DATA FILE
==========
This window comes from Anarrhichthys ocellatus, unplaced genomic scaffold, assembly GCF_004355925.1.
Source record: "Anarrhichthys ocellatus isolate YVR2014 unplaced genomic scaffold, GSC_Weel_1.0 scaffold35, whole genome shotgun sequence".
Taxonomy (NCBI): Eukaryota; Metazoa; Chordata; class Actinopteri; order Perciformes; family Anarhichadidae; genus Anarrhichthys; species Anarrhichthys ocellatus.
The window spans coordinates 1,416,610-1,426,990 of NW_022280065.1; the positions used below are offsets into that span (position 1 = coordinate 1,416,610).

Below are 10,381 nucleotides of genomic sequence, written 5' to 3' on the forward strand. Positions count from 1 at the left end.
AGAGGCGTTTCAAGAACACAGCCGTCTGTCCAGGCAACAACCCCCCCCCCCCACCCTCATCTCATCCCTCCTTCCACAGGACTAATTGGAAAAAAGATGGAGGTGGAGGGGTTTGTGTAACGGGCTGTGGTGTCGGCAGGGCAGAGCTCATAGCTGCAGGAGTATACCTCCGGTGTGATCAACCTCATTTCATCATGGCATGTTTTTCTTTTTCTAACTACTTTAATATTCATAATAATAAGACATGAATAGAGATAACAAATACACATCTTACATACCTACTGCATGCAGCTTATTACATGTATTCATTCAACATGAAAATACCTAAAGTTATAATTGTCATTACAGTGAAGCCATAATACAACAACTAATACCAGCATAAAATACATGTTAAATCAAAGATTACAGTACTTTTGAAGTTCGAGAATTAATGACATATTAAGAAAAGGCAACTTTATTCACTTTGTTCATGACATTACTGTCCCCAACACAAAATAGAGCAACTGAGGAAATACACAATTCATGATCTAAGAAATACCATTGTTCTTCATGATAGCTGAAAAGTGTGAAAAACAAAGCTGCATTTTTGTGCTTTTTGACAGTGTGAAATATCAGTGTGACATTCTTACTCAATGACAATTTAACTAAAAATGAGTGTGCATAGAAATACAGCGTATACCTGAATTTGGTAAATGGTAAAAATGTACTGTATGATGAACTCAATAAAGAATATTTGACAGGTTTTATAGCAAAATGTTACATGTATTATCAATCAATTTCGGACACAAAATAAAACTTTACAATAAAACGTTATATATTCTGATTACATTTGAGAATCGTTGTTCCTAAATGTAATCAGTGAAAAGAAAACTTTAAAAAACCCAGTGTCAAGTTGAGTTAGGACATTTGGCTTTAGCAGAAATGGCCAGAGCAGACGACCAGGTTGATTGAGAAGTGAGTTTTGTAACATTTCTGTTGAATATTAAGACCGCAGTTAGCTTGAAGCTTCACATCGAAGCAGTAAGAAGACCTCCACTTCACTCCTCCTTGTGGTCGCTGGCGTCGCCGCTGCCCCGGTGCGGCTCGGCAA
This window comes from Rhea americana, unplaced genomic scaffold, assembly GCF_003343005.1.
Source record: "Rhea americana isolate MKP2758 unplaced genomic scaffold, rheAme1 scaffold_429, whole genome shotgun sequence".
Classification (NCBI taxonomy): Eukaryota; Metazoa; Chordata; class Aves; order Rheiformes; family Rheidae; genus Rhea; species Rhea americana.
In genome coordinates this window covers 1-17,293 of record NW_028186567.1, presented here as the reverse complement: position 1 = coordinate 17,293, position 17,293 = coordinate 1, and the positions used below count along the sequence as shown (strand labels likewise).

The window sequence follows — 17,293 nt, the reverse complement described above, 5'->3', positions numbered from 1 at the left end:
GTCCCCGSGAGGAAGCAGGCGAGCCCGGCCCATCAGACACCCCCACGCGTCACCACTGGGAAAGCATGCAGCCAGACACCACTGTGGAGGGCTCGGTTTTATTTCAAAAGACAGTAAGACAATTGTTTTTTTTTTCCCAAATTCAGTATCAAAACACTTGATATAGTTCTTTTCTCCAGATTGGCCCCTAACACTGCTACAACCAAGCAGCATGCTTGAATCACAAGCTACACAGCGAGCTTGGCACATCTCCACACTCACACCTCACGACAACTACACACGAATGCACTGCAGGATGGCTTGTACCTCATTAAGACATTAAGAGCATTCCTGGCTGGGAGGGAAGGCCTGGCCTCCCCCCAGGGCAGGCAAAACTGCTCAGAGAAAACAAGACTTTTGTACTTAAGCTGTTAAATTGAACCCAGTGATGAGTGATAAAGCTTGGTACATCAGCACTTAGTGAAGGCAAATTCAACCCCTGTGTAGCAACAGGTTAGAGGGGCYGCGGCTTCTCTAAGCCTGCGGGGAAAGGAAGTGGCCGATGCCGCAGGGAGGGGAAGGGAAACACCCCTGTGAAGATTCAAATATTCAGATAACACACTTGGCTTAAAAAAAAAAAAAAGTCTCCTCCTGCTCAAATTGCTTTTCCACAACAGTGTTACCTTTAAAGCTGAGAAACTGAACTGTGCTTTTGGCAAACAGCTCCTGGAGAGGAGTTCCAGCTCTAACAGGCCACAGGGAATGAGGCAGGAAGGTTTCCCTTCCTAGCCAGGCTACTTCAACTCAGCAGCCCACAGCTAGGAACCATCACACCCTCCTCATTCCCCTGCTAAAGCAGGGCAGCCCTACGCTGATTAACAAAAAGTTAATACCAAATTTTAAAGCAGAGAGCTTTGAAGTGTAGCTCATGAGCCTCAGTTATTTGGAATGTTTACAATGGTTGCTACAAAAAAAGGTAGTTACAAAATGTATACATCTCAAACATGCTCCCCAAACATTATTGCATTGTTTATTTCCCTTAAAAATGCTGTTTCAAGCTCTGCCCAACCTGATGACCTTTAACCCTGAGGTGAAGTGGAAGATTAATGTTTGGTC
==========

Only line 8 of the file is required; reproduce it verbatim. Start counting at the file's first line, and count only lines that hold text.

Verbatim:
Source record: "Rhea americana isolate MKP2758 unplaced genomic scaffold, rheAme1 scaffold_429, whole genome shotgun sequence".